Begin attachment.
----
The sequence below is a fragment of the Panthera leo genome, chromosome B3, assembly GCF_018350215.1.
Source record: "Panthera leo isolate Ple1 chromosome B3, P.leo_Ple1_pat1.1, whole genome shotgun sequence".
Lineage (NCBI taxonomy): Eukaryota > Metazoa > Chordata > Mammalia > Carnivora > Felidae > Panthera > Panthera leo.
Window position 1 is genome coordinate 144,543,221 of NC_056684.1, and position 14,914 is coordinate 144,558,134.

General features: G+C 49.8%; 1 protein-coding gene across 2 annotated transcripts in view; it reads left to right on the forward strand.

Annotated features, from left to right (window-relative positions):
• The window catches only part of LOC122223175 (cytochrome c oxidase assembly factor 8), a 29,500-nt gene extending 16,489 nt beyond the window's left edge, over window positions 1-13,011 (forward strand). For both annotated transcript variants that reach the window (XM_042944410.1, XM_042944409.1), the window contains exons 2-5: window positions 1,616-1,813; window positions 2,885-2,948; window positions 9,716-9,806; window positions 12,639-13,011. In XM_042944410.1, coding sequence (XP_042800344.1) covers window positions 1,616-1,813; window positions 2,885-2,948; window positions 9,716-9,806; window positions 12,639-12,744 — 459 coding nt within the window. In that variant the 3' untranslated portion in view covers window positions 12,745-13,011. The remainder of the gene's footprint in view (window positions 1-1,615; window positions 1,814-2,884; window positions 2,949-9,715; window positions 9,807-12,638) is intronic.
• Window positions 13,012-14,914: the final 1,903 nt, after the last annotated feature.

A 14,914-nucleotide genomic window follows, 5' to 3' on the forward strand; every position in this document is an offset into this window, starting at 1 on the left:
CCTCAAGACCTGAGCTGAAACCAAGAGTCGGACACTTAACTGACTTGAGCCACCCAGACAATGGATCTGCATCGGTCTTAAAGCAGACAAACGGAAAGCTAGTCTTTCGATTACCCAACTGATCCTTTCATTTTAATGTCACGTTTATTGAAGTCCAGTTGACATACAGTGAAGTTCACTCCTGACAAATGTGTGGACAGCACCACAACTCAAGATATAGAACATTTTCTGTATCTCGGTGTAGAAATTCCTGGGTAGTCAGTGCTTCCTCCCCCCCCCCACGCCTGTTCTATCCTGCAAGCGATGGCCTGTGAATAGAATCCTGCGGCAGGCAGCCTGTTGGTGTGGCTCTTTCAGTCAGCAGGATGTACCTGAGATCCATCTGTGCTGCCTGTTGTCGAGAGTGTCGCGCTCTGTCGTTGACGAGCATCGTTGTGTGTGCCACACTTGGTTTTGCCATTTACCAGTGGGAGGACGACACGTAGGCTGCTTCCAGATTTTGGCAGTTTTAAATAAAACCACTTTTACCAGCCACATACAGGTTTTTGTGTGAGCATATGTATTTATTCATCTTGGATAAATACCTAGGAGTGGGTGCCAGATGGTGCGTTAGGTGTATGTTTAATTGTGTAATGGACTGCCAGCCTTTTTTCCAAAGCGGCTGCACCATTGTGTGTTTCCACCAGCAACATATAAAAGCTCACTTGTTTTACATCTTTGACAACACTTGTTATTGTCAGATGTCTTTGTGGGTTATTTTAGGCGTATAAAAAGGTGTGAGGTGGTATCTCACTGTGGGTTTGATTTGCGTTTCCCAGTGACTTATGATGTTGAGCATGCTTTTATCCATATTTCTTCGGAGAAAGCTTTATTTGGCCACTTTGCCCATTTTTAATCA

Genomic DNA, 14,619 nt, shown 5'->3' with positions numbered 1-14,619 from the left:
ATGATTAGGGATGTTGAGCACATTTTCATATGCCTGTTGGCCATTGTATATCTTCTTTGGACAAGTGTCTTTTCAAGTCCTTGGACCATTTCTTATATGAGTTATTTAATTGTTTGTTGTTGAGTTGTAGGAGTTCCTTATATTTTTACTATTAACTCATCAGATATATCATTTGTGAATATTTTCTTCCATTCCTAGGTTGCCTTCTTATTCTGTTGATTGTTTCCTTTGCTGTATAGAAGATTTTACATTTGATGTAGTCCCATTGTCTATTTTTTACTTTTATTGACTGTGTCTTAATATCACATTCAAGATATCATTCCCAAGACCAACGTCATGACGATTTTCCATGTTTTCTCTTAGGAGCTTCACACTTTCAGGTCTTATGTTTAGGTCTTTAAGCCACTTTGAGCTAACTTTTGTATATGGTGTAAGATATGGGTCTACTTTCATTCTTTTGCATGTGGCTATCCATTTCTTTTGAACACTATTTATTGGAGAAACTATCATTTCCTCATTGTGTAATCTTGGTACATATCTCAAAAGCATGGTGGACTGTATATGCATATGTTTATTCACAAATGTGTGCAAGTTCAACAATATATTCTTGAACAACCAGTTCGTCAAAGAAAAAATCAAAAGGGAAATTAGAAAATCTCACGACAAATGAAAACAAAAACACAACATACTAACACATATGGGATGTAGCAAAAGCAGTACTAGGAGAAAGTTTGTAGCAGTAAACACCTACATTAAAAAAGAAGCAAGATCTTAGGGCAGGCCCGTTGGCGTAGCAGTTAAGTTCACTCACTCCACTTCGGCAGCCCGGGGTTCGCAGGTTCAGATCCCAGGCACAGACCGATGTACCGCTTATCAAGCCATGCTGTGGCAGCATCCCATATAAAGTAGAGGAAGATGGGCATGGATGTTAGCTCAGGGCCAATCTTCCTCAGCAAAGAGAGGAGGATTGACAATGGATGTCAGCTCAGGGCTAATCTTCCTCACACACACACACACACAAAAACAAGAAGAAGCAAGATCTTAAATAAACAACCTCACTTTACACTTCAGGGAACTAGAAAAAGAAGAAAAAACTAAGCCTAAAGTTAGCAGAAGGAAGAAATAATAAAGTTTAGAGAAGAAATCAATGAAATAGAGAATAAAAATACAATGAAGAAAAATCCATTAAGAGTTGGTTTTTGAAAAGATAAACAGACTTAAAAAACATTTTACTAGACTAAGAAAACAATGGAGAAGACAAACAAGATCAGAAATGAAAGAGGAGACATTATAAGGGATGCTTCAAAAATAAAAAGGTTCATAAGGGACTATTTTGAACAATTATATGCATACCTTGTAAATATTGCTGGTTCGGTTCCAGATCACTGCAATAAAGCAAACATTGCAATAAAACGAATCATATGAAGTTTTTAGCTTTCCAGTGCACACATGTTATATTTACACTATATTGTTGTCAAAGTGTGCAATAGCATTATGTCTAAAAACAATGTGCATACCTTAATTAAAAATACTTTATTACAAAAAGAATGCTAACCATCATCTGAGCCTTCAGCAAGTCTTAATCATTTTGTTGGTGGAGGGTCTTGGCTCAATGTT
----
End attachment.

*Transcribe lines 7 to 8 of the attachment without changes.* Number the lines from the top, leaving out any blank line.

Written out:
• The window catches only part of LOC122223175 (cytochrome c oxidase assembly factor 8), a 29,500-nt gene extending 16,489 nt beyond the window's left edge, over window positions 1-13,011 (forward strand). For both annotated transcript variants that reach the window (XM_042944410.1, XM_042944409.1), the window contains exons 2-5: window positions 1,616-1,813; window positions 2,885-2,948; window positions 9,716-9,806; window positions 12,639-13,011. In XM_042944410.1, coding sequence (XP_042800344.1) covers window positions 1,616-1,813; window positions 2,885-2,948; window positions 9,716-9,806; window positions 12,639-12,744 — 459 coding nt within the window. In that variant the 3' untranslated portion in view covers window positions 12,745-13,011. The remainder of the gene's footprint in view (window positions 1-1,615; window positions 1,814-2,884; window positions 2,949-9,715; window positions 9,807-12,638) is intronic.
• Window positions 13,012-14,914: the final 1,903 nt, after the last annotated feature.